Tag Archives: Legislation

Bill to Terminate Department of Education

The first question that went through my mind when I saw in the news that there is a bill pending in Congress to terminate the Department of Education:

What will happen to my student loans?

Here is a link to the bill that was introduced by Representative Thomas Massie (R-Kentucky).  The Congress.gov website does not have the text of the bill available yet.  But, a local news outlet reported that this Republican sponsored bill proposes termination of the Department of Education on December 31, 2018.  The article goes further to explain the past history of legislators trying to dismantle the Department of Education with little success.

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Impending Tax Bomb of Student Loans

I posted about this last year, but I think it bears repeating.  Back in 2015, law professor Gregory Crespi coined the term “tax bomb” in reference to student loans.  A “tax bomb” is oftentimes unexpected and seen when a taxpayer has surprise income that will be taxed.  It can blow up a taxpayer’s taxes and result in money owed to the IRS.  This concept of a “tax bomb” is also seen in retirement planning.

In the context of student loans, a “tax bomb” can be when a taxpayer has student loan debt that gets forgiven either through the Public Service Loan Forgiveness Program (PSLF) or Income Based Repayment (IBR).  But, it becomes a bomb when the cancellation of student debt is viewed as income under 26 U.S.C. sec. 108(f) which results in a tax and requires payment to the federal government.  However, in Professor John Brooks’ Tax Notes article, he confirmed that current interpretation allows an exception for PSLF, but not IBR.  This means that if you have student loans forgiven under the PSLF program, then you will presumably not have to pay taxes.  But, if you have student loans forgiven under IBR, then you may be stuck with a tax bill.  The Treasury Department issued guidance on the issue in Rev. Proc. 2015-57.  Brooks’ article does a great job explaining the nuances.  Check it out here.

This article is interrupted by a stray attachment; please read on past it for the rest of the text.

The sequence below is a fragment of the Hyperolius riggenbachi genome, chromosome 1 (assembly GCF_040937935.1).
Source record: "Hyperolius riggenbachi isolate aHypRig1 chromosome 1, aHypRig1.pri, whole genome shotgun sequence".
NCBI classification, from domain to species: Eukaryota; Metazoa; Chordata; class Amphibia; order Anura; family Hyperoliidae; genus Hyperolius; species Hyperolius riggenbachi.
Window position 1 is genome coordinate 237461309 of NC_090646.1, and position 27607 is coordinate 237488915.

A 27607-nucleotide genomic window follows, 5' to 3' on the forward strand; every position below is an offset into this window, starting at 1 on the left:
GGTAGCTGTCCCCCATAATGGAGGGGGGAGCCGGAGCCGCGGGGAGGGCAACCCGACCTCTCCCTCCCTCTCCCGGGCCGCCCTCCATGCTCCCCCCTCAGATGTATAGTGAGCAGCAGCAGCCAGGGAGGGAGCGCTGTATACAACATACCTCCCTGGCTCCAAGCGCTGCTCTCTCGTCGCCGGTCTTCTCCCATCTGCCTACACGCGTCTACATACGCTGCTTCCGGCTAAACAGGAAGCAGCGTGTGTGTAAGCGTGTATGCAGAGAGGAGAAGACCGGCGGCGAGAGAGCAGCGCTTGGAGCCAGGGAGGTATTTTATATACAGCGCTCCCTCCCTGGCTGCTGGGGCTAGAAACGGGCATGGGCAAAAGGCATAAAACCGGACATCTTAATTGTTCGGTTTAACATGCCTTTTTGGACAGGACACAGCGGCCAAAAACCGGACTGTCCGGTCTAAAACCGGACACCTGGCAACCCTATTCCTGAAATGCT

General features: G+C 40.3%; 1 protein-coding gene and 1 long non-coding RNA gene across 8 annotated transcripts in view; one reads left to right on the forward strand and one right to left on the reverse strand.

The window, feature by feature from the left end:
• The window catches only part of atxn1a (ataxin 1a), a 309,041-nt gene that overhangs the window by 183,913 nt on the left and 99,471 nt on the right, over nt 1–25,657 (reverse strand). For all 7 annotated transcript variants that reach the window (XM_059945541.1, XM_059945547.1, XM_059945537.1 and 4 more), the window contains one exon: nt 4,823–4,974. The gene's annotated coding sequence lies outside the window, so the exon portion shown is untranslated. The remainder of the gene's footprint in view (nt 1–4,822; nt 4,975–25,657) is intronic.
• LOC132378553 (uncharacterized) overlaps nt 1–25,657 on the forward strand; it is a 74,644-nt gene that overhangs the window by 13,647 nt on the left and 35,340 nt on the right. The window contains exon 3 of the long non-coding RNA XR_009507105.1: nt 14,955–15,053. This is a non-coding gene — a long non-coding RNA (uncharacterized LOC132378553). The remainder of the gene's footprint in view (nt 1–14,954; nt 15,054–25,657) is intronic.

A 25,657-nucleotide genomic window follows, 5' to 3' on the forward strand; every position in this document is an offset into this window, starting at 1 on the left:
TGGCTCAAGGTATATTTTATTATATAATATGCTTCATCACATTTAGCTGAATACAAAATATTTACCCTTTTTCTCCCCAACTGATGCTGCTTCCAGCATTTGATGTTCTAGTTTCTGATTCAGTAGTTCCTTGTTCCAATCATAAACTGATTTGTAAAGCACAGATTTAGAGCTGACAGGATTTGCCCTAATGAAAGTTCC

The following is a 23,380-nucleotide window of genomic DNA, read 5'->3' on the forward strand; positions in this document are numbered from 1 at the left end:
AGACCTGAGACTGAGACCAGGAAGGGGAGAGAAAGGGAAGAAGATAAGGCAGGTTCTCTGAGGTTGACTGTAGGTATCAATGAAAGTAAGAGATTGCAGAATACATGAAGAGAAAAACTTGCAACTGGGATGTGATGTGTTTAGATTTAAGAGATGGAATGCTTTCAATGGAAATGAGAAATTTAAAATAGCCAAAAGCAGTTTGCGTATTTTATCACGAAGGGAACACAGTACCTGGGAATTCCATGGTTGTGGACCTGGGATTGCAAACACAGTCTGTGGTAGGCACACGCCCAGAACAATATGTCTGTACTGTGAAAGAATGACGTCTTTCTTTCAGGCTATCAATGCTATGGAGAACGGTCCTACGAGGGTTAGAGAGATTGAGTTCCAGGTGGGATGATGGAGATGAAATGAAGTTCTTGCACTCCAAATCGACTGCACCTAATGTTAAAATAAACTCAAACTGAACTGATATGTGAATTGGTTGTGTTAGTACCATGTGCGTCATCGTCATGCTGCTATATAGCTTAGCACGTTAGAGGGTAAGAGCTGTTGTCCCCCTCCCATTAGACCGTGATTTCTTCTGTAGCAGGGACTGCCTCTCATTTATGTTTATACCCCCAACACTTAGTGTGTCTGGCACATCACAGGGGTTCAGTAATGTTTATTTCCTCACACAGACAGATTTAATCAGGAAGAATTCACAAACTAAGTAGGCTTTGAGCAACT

On a happier note, Senator Bob Menendez (D-NJ), Senator Elizabeth Warren (D-MA), Senator Ron Wyden (D-OR), Senator Debbie Stabenow (D-MI), and Senator Cory Booker (D-NJ) introduced the Student Loan Tax Relief Act which would exclude income created from the cancellation of student debt or student loan forgiveness.  The bill is available here.

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New Bill Addressing the Tax Liability for Student Loan Debt Forgiveness

One of the biggest technicalities to student loan debt forgiveness is the taxability of the forgiven debt.  This means that a person could work in public interest for 10 years or have a low salary for 25 years and get all their consolidated student loan debt forgiven (and have affordable payments through out the repayment period), but the forgiven debt will be treated as taxable income.

Depending on how big that forgiven debt is, the tax liability may be completely unaffordable to the student loan borrower.  Thus, this is one of the big potential flaws or big red flags to student loan debt forgiveness.

Recently, Senator Jeff Merkley (D-Ohio) introduced a bill called the Income-Based Repayment Debt Forgiveness Act.  Most importantly, the Act “would ensure that students are not taxed on debt that is forgiven at the end of this process” under Merkley’s new repayment system.

Merkley goes further to explain that under the Income-Based Repayment Debt Forgiveness Act and his proposed Access to Fair Financial Options for Repaying Debt (AFFORD) Act, there would be a two type repayment system.  The two type system has some similarities to the current student loan loan repayment system and the same premise as an income based repayment plan, but it would get rid of the public service loan forgiveness program and removes some of the other repayment plans.

Merkley describes the AFFORD Act in a press release on August 5, 2015 excerpted below.

“One would be the traditional fixed repayment plan, in which borrowers pay the same amount each month over a set period of time to pay off the full balance and interest on the loan. 

The other would be an income-based repayment plan modeled on the current Pay As You Earn (PAYE) model. Under the PAYE model, the borrower would pay 10% of his or her discretionary income and have any remaining debt forgiven after 20 years.”

The full text of the bill is available here.

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Invest in Legal Aid

My five seconds of fame is in this video about legal aid in Massachusetts.